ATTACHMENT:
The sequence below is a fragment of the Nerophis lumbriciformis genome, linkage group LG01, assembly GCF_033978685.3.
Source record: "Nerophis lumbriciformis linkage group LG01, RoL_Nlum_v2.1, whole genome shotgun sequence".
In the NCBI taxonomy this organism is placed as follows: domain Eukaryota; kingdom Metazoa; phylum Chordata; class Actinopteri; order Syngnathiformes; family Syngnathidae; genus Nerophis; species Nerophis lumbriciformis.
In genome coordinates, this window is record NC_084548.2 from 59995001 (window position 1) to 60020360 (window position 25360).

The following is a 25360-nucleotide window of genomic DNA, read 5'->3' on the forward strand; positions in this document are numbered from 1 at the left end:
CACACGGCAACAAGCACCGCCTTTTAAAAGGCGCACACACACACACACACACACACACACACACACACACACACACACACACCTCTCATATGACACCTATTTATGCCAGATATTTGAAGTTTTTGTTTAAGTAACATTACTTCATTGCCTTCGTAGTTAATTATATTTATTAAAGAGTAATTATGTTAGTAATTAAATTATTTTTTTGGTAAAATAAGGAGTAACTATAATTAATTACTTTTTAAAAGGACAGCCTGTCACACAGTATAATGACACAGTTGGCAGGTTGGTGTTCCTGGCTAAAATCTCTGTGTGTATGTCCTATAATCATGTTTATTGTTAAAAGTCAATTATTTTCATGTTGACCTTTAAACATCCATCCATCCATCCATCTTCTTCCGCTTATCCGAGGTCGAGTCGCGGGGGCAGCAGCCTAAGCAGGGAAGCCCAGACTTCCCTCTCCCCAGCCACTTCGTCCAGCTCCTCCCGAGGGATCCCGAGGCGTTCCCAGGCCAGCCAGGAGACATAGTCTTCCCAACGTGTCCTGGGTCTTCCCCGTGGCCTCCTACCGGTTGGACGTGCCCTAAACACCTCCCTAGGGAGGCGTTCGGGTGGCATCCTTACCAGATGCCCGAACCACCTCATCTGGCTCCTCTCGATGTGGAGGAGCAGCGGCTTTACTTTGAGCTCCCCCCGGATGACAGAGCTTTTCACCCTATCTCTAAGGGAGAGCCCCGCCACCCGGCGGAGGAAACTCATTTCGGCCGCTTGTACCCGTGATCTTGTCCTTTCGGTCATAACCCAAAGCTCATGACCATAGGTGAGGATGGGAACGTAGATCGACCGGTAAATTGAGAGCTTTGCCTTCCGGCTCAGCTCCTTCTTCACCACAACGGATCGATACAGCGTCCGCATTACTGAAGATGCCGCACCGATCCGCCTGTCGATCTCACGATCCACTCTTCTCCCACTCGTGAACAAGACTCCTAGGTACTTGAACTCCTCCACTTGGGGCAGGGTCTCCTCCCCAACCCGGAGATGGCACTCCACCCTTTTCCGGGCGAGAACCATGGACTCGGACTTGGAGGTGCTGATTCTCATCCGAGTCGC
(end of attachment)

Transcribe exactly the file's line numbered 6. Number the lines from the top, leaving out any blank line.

CACACGGCAACAAGCACCGCCTTTTAAAAGGCGCACACACACACACACACACACACACACACACACACACACACACACACACCTCTCATATGACACCTATTTATGCCAGATATTTGAAGTTTTTGTTTAAGTAACATTACTTCATTGCCTTCGTAGTTAATTATATTTATTAAAGAGTAATTATGTTAGTAATTAAATTATTTTTTTGGTAAAATAAGGAGTAACTATAATTAATTACTTTTTAAAAGGACAGCCTGTCACACAGTATAATGACACAGTTGGCAGGTTGGTGTTCCTGGCTAAAATCTCTGTGTGTATGTCCTATAATCATGTTTATTGTTAAAAGTCAATTATTTTCATGTTGACCTTTAAACATCCATCCATCCATCCATCTTCTTCCGCTTATCCGAGGTCGAGTCGCGGGGGCAGCAGCCTAAGCAGGGAAGCCCAGACTTCCCTCTCCCCAGCCACTTCGTCCAGCTCCTCCCGAGGGATCCCGAGGCGTTCCCAGGCCAGCCAGGAGACATAGTCTTCCCAACGTGTCCTGGGTCTTCCCCGTGGCCTCCTACCGGTTGGACGTGCCCTAAACACCTCCCTAGGGAGGCGTTCGGGTGGCATCCTTACCAGATGCCCGAACCACCTCATCTGGCTCCTCTCGATGTGGAGGAGCAGCGGCTTTACTTTGAGCTCCCCCCGGATGACAGAGCTTTTCACCCTATCTCTAAGGGAGAGCCCCGCCACCCGGCGGAGGAAACTCATTTCGGCCGCTTGTACCCGTGATCTTGTCCTTTCGGTCATAACCCAAAGCTCATGACCATAGGTGAGGATGGGAACGTAGATCGACCGGTAAATTGAGAGCTTTGCCTTCCGGCTCAGCTCCTTCTTCACCACAACGGATCGATACAGCGTCCGCATTACTGAAGATGCCGCACCGATCCGCCTGTCGATCTCACGATCCACTCTTCTCCCACTCGTGAACAAGACTCCTAGGTACTTGAACTCCTCCACTTGGGGCAGGGTCTCCTCCCCAACCCGGAGATGGCACTCCACCCTTTTCCGGGCGAGAACCATGGACTCGGACTTGGAGGTGCTGATTCTCATCCGAGTCGC